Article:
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Book Review: “Jasper’s Story: Saving Moon Bears” by Jill Robinson and Marc Bekoff

By Visiting Animal — December 04, 2013

Today we bring you Katrina Donovan Fleming, who – we’re excited to announce – is officially joining “the coop” here at Our Hen House, where she will specialize in reviewing children’s books and media, from a vegan and animal rights bent. Today, Katrina is talking about Jasper’s Story: Saving Moon Bears, by Jill Robinson (who was just with us on Episode 199 of our podcast) and Marc Bekoff (who spoke with us back on Episode 114), and illustrated by Gijsbert van Frankenhuyzen. Though this book is touted as a children’s book, I cannot wait to get my hands on a copy. You too? Well, if you’re lucky, you’ll get one for free. That’s because, thanks to the amazing people over at Animals Asia (the incredible organization headed up by Jill Robinson), one lucky Our Hen House reader can win a copy! The details are beneath today’s review, so keep reading.


Book Review: Jasper’s Story: Saving Moon Bears by Jill Robinson and Marc Bekoff and Illustrated by Gijsbert van Frankenhuyzen

Review by Katrina Donovan Fleming

"Jasper's Story: Saving Moon Bears" by Jill Robinson and Marc Bekoff

“Jasper’s Story: Saving Moon Bears” by Jill Robinson and Marc Bekoff

Jasper’s Story: Saving Moon Bears (Sleeping Bear Press, 2013) tells the true story of one bear in China who spent the initial part of his life having bile painfully extracted from his body for Chinese medicine. Unlike humans who generously donate their blood, Jasper had no choice. Unlike humans, he was in a cage barely bigger than his body, with no opportunity to move. His whole purpose, according to his captors, was to lie in one spot all day and all night and provide them with lucrative bile.

Which sounds like a recipe for a depressing children’s book. Except it’s not.

Jill Robinson, who co-authored Jasper’s Story along with Marc Bekoff – and is the founder of the animal protection organization Animals Asia – was recently featured on the Our Hen House podcast. During her interview, she shared moving stories of rescuing Jasper, as well as other bears. After living as victims of the cruel industry that harvests bear bile, these animals found refuge at Animals Asia’s sanctuaries in China and Vietnam. Despite the terrible conditions Jasper endured prior to his rescue, he quickly adapted to his kind caretakers and his new home – regaining strength and developing a touching zest for life. In her interview, Jill noted that what was remarkable about Jasper was that he seemed to take on the role of ambassador to other bears. When newly arrived bears were scared and untrusting, he’d comfort them. If fights arose, he’d put his body between the angry animals and restore the calm. (For more extensive information on the rescue work of Animals Asia, watch the documentary Cages of Shame.)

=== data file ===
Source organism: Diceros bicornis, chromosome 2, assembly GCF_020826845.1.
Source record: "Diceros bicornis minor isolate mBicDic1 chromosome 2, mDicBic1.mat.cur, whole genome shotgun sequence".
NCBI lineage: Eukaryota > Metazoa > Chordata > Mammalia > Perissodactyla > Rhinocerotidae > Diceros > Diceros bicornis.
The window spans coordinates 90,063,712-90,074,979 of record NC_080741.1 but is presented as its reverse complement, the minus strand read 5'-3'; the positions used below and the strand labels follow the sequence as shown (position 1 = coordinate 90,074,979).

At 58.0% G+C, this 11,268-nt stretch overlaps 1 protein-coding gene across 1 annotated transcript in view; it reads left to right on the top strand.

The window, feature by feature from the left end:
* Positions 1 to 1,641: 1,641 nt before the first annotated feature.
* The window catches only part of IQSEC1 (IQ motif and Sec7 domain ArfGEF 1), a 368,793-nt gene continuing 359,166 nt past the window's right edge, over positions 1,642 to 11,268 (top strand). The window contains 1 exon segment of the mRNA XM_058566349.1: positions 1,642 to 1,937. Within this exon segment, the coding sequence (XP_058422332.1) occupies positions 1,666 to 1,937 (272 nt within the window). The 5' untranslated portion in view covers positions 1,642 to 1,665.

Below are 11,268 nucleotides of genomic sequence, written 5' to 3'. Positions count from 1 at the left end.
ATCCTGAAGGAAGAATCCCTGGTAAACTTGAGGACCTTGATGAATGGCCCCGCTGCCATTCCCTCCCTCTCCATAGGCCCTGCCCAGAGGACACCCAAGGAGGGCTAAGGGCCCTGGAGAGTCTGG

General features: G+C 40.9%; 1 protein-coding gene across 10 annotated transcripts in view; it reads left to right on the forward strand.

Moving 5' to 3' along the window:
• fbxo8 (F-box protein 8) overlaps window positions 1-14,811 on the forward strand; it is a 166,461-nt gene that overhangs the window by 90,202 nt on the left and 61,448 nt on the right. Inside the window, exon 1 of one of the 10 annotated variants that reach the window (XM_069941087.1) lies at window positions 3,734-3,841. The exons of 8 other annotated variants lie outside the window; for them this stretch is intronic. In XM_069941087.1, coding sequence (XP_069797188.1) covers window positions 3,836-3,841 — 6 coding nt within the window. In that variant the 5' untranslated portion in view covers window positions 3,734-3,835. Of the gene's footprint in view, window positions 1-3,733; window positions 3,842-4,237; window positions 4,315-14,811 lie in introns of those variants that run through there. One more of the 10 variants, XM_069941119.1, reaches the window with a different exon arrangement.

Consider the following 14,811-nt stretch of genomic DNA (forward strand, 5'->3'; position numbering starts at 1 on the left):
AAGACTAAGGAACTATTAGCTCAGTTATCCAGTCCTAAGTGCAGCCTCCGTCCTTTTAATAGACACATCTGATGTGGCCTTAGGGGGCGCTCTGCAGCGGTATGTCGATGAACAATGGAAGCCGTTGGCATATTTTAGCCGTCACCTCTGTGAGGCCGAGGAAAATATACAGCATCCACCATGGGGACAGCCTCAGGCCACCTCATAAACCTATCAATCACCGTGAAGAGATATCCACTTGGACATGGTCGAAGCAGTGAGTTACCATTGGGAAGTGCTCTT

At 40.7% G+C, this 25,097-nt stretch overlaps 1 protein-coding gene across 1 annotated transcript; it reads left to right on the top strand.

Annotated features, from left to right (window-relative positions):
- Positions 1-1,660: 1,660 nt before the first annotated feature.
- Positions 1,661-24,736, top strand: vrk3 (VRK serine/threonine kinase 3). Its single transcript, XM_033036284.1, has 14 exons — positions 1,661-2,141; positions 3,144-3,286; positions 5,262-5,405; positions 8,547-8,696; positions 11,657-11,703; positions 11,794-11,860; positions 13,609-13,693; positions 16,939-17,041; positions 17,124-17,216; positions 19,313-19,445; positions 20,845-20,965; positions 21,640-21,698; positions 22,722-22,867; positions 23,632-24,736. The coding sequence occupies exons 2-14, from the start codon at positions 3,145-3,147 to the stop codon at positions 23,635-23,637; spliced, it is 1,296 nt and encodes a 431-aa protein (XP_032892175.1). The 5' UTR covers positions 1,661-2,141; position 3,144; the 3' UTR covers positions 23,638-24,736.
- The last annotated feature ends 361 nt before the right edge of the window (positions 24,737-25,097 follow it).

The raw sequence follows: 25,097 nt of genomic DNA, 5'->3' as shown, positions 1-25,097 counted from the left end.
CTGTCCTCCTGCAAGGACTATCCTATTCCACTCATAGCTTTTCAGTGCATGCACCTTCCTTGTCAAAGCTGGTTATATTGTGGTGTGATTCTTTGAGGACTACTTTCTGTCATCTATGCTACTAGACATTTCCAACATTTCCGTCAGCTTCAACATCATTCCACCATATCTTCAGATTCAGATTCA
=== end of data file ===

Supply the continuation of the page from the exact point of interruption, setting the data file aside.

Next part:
Jasper’s Story opens with his rescue, and goes on to show his transformation from a frightened, traumatized animal into one who slowly begins to realize that he is safe. Gijsbert van Frankenhuyzen’s illustrations brilliantly convey the emotions that Jasper experiences during this time – from fear, to anger, to tentative playfulness, to, ultimately, patient empathy for others.

In one sense, this book can be seen as a gentle parable that teaches us that forgiveness and a joyful life are possible, even after unimaginable abuse and neglect. Some might even be tempted to view this as a metaphor for the triumph of the human spirit.

Yet, unlike some other children’s books where the animals’ stories are simply tools used for the purpose of instructing children about how to treat other humans, Jasper’s Story does not shy away from the consequences of abuse, or the potential for redemption, for the bears themselves.

It’s important to note here that, while the book does explore the issue of abuse, be assured that the storytelling method is appropriate for young children. The young readers will, of course, feel upset that the bears are hurt and sad, but in a way that will likely spur them to action rather than traumatize them. It’s a fine balance to achieve, and the authors pull it off seamlessly.

What is also heartening is that through the vivid illustrations in Jasper’s Story, kids can learn that there are people in other parts of the world who are trying to right the wrongs perpetrated against non-human animals. A child reading this book will be inspired by the example of the rescuers, and might seek ways to help animals who are being abused where he or she lives. In short, this is truly a book that is capable of planting seeds of compassion. This kind of conversation starter is precisely what a teacher like me craves when working to embolden young people to care about their fellow earthlings.


Want to win a copy of Jasper’s Story? Simply comment below and share with us your favorite way to foster compassion in young people. Feel free to tell us your go-to tools, your best strategy, or simply how you work to ensure that the kids in your life are growing up with a strong sense of empathy for others – including animals. You have one week to enter! At that time, we will randomly select a winner. Be sure to include your email address so that we can contact you with the good news. You can only enter one time. Best of luck!


Katrina Donovan Fleming

Katrina Donovan Fleming

Katrina Donovan Fleming is a writer, teacher, artist, gardener, and returned Peace Corps volunteer who became vegan two years ago at the tender age of 40. She lives just outside of Boston with her husband and two cats, and writes a blog called Suburban Snow White, where she muses on creating and enjoying an animal-friendly life. She is also a regular contributor to Vegbooks. A professionally trained flutist, Katrina now dabbles in banjo, a development likely inspired by Kermit.

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